When spring has sprung and the temperatures begin to rise over the next few weeks, you’ll want to be prepared for the obstacles nature has in store for us, and your home is safe from water damage.
In many homes, a sump pump makes the difference between a flooded basement and a dry one. A sump pump is commonly installed in the basement of your home or crawl space to remove water that accumulates from rain, snow melt or natural ground water, especially this time of year as the ground begins to thaw out. It is also an integral part of the foundation drainage system and helps keep mold and mildew at bay and prevents electrical fires due to short circuiting when electrical appliances come in contact with water.
The typical life span of a sump pump is five to seven years, but this may vary based on usage. If your sump pump fails unexpectedly or its unable to keep up during periods of heavy rain, you may find that your basement becomes vulnerable to costly water damage.
The following are some of the most common sump pump issues and what you can do to avoid a basement flood:
- AVOID WATER — draining toward your home’s foundation. Check gutters for frozen ice and make sure none of your hose bibs froze over the winter.
- POWER FAILURE — Like any other electric appliance in your house, your primary sump pump is no different: Without power, it is completely worthless. Install an alarm or electronic level control switch for added insurance against failure. Even more fool-proof is having a Battery back-up sump pump system installed. A licensed and insured plumber can take your peace of mind to the next level.
- SWITCH WAS STUCK — Not all switches are created equal. There are several different types of sump float switches. Some are much better against getting stuck, a good reason to have your sump pump checked for the correct switch for your pump.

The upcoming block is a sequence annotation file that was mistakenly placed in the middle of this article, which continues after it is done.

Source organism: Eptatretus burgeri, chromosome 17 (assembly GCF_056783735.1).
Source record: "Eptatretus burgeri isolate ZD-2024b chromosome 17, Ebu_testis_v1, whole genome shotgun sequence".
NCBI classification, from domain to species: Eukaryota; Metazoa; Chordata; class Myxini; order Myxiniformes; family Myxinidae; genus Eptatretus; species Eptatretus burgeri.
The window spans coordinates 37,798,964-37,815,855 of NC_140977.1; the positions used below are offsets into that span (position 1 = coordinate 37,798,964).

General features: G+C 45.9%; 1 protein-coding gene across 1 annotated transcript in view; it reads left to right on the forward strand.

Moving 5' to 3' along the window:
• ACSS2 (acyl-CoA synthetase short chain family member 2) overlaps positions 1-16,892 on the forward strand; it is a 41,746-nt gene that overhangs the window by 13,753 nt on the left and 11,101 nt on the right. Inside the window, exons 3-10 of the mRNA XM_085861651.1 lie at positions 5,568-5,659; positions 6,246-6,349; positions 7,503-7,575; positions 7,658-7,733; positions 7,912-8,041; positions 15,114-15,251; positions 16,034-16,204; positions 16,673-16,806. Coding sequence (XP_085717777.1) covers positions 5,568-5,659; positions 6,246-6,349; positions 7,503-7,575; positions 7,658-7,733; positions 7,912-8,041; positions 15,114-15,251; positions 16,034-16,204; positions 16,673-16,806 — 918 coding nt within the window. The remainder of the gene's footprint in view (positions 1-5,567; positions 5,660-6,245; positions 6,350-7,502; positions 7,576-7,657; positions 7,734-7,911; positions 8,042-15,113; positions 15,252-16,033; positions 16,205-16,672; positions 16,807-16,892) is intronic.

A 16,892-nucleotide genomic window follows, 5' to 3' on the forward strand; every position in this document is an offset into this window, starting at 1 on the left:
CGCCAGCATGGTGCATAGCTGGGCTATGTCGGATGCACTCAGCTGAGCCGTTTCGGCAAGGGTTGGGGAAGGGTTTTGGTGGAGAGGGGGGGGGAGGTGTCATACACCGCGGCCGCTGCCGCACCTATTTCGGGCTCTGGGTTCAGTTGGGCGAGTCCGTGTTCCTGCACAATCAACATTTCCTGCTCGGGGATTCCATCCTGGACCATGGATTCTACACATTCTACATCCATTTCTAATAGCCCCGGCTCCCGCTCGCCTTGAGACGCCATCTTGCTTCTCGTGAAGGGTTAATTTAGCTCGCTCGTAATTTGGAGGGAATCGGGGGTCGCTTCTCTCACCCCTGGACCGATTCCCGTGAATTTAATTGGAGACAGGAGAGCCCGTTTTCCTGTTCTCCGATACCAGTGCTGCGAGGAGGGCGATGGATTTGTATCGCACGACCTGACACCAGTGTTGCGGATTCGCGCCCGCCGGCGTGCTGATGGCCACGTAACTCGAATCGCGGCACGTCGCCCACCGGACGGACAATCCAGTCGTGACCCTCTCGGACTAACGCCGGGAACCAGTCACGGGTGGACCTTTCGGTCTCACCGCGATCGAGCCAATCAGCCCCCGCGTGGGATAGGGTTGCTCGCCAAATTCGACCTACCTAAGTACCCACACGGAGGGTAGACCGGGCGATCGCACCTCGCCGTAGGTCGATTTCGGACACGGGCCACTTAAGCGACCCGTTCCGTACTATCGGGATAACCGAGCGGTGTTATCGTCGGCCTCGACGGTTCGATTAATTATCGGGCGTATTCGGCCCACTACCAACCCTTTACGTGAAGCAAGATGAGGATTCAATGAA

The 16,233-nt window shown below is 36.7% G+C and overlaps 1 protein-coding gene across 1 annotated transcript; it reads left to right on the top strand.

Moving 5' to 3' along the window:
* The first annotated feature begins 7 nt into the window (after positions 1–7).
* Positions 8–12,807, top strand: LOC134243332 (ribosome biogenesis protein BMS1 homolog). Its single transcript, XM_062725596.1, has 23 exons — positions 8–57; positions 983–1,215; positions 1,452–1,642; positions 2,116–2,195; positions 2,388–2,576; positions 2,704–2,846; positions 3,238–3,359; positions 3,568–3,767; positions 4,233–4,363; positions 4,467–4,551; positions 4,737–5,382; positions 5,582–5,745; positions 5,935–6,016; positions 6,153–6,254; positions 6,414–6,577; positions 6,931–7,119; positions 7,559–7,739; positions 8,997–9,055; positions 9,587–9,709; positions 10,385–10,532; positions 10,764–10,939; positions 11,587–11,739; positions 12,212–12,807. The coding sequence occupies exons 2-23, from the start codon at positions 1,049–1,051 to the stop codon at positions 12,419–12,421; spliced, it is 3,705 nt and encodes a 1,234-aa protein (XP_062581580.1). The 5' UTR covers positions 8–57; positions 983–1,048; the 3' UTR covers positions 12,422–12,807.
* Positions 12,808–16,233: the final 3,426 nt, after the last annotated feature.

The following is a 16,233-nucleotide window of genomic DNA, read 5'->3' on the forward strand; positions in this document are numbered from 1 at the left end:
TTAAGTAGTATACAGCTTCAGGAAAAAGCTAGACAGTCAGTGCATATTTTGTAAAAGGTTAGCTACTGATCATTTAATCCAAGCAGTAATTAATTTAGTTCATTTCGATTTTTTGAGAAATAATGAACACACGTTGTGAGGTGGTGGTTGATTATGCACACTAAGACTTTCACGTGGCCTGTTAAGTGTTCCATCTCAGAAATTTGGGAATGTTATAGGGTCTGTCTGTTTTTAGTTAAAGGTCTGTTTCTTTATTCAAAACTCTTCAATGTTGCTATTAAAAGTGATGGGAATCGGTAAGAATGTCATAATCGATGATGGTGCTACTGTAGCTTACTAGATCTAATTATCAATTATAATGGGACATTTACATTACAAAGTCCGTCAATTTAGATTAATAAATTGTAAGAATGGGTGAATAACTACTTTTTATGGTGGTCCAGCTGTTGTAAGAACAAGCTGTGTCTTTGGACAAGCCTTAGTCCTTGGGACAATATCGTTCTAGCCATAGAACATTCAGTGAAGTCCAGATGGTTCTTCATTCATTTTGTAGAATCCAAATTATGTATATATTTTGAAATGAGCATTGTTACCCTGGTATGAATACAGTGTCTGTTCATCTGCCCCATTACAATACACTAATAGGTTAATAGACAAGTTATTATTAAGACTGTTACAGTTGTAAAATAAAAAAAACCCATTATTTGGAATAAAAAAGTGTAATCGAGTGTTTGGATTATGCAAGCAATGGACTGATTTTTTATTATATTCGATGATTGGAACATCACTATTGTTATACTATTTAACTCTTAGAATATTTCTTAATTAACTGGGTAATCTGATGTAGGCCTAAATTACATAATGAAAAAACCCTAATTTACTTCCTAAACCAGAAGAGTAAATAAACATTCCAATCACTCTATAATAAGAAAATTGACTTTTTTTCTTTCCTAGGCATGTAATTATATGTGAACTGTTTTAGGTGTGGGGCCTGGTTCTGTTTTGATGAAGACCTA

- PUMP WAS OVERWHELMED — Not all sump pumps are equal, and you get what you pay for. Minimally, you need a 1/3 horsepower sump pump capable of pumping 35 gallons of water per minute. If you have less horsepower than that, your sump pump might not be able to keep up with the flow of water. If your house sits in a higher water table and/or if you hear your sump pump running frequently, upgrade to a 1/2 horsepower pump (which can typically pump about 60 gallons per minute). To be completely safe, invest in a full system sump pump, which most definitely includes a battery back-up.
- SUMP DISCHARGE PIPE FROZE — If the pipe isn’t pitched properly, water will collect and eventually freeze, causing a blockage. Because what goes up must come down, the water falls right back into your sump pit. When the pit continues to fill up, the water has no place to go but all over your basement floor. We have a special freeze proof fitting to keep water flowing year-round.
- OLD AGE means time just flies by these days, Sump pumps should be replaced every five to seven years to be reasonably safe. The phrase, “If it ain’t broke, don’t fix it,” will certainly catch up with you. The expense of cleaning up after a flood and your time will be 10-fold over the cost of replacement. Important to know when it is time to replace and be proactive.
Whether you are in Kalispell, Whitefish, Bigfork, Columbia Falls or anywhere else in the Flathead Valley. . .As always, your Safety and Comfort is our Central concern. Call 406-756-6656 for all your heating, cooling, plumbing, electrical and drain cleaning needs.